BC minority could have major implications for Alberta

The ruling Liberal Party squeaked to victory in British Columbia elections, but it lost its majority after 16 years in power as the left-leaning New Democrats picked up seats, preliminary results showed. On election night she said she is confident the party's standing may improve, with a narrow decision in Courtenay-Comox that could give the B.C. Liberals a bare majority if absentee ballots favour her candidate.

Many swing ridings were won with small margins, so the final seat count could shift after absentee ballots are tallied and judicial recounts are conducted.

The online survey of nearly 700 voters found more than half would be upset if the BC Liberals assembled a majority (57 per cent) or minority (53 per cent) government.

The LNG industry is a nonstarter, he told reporters later.

In a news conference, Clark confirmed that British Columbia Lt. -Gov.

With the vote count not complete, the Liberals, which are not linked to Canadian Prime Minister Justin Trudeau's federal Liberal Party, had won 43 seats in the 87-seat provincial legislature.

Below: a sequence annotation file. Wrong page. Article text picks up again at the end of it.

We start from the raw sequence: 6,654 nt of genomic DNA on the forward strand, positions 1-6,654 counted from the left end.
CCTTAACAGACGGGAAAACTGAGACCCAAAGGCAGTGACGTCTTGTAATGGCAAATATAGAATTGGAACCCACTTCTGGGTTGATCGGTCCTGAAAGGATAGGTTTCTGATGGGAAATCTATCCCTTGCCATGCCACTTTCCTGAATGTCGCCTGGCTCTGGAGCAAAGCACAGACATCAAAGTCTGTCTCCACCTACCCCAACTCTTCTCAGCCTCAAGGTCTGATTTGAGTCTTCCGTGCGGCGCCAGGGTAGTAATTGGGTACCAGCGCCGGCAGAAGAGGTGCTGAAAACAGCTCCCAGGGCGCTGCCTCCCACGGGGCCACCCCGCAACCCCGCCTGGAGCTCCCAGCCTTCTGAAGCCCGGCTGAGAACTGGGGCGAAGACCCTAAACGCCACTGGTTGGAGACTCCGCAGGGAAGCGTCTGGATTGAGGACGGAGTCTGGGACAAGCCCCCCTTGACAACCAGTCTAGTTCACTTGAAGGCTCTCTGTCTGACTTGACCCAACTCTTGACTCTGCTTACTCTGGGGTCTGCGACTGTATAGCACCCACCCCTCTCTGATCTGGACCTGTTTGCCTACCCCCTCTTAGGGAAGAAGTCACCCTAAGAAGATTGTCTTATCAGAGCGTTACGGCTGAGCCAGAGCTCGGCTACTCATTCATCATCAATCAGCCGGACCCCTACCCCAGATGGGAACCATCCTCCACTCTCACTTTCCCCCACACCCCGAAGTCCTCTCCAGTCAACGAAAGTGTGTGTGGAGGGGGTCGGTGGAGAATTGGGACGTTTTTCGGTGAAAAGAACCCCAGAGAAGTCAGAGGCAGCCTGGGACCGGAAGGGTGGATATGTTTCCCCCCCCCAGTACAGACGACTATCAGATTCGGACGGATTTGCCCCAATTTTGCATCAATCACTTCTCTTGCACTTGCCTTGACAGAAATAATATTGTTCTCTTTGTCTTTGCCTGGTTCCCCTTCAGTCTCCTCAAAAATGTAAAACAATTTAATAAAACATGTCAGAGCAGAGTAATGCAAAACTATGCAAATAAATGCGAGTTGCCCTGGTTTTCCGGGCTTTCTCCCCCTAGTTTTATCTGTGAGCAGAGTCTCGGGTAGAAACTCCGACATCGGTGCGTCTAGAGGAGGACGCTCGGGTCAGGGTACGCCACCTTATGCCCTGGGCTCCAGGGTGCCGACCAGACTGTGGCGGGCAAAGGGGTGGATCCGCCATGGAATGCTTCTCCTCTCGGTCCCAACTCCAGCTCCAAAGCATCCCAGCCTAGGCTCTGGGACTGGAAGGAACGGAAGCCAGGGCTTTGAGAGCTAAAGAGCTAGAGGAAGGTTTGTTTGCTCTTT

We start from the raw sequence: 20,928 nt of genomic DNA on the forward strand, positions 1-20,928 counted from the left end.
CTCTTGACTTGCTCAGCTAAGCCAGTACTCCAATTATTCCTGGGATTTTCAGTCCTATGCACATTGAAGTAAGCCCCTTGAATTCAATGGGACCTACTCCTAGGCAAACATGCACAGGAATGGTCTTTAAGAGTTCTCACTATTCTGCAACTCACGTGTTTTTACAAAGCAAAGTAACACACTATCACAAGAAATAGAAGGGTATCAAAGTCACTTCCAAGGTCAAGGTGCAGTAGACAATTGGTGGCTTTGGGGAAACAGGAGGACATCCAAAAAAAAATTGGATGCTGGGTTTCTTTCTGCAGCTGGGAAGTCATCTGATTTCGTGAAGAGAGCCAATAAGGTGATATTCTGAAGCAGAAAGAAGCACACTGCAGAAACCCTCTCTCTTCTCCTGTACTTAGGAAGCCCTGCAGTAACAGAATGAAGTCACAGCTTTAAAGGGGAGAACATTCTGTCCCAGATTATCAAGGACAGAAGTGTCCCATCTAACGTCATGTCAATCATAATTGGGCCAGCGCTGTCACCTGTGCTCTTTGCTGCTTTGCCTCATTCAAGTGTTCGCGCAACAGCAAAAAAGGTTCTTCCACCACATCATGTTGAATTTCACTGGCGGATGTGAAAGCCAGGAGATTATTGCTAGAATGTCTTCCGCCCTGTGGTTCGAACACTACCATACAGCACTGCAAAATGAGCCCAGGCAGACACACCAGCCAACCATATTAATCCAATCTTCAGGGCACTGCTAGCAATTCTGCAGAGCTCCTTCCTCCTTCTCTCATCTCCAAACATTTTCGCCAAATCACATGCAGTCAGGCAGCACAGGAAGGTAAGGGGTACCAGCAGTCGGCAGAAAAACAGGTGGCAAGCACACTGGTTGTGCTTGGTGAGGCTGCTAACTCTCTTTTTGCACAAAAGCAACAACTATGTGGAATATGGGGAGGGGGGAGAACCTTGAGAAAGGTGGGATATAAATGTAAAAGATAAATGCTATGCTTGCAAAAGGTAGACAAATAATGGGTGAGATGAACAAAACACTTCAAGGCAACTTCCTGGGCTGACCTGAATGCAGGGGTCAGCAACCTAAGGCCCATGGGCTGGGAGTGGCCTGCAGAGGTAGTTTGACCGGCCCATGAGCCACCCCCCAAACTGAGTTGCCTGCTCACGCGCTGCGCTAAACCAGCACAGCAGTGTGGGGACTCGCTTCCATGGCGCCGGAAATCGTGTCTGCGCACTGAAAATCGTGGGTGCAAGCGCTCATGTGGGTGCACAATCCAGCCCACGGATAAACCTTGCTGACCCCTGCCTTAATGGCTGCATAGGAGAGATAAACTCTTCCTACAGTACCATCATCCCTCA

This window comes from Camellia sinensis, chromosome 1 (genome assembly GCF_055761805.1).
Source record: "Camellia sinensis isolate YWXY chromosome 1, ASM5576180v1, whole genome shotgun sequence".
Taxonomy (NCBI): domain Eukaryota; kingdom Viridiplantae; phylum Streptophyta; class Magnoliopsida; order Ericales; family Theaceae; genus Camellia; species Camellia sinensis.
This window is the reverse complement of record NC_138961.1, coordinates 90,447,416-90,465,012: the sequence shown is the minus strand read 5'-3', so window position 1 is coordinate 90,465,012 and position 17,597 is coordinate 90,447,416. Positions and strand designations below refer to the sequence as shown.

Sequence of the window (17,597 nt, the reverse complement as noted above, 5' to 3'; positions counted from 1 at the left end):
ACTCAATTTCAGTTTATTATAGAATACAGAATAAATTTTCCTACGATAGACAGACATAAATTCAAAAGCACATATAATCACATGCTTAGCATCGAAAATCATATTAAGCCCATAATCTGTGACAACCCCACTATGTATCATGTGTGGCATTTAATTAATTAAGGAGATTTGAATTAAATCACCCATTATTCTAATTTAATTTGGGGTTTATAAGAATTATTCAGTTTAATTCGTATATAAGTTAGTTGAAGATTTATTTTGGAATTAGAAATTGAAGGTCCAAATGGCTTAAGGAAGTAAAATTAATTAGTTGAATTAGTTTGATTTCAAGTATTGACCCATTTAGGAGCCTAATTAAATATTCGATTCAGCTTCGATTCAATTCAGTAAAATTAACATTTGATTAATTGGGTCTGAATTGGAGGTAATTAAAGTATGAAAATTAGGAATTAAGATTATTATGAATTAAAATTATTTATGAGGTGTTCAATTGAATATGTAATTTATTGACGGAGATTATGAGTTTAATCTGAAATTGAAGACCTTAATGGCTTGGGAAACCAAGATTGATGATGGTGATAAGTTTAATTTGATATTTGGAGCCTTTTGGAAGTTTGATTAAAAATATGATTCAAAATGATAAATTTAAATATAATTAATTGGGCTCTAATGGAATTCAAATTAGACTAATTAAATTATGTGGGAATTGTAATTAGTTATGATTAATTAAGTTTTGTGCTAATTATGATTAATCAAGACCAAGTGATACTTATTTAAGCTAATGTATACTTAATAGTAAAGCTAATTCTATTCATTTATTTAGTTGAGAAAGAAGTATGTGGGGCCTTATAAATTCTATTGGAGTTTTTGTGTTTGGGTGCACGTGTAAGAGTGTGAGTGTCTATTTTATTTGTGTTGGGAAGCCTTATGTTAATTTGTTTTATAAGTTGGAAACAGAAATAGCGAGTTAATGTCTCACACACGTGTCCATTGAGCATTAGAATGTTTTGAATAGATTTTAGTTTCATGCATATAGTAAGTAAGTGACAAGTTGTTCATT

Horgan said he and Weaver agree that the Liberals have failed British Columbians on many issues.

The Greens' historic gains on election night leave Mr. Weaver with a hard choice: Will he prop up Ms. Clark's Liberals, or topple them and give Mr. Horgan his support?

The campaign began four weeks ago with Clark and the Horgan locked in a tight race to be premier, and Weaver hoping to build upon his one seat in the legislature.

"I want to work with him, I really do, and I've tried and I've continued to try but he's got to control his temper. That would be a long-term win for them so that's one they may be willing to risk in supporting the NDP", said Harrison.

A woman arrives at a polling station to vote in the provincial election in the riding of Vancouver-Fraserview, in Vancouver, B.C., on Tuesday May 9, 2017.

In the run up to the election, Weaver said that he had three make or break issues when it came to propping up a party in power, including ending corporate and union donations, a referendum on some form proportional representation, and a significant increase in education funding. And here tonight, we have been presented with an opportunity by British Columbians to open a whole new dialogue in our province, in our legislature.

Weaver spoke briefly with Liberal Leader Christy Clark and NDP Leader John Horgan, but he said it was too early to make any decisions about forming coalitions or informal working agreements with the other parties. The NDP had only a marginal 0.14 per cent bump in popular support to 39.85 per cent. The NDP has promised to ban the donations, while the Liberals have said they'll convene a review panel.

Depending on the outcome, British Columbians may be in for a new NDP government that would aim to block the Kinder Morgan pipeline twinning, and potentially unravel BC Liberal megaprojects like the Site C dam and Massey Bridge, while raising taxes on the wealthy and providing new subsidies for child care and to aid renters.

  • Leroy Wright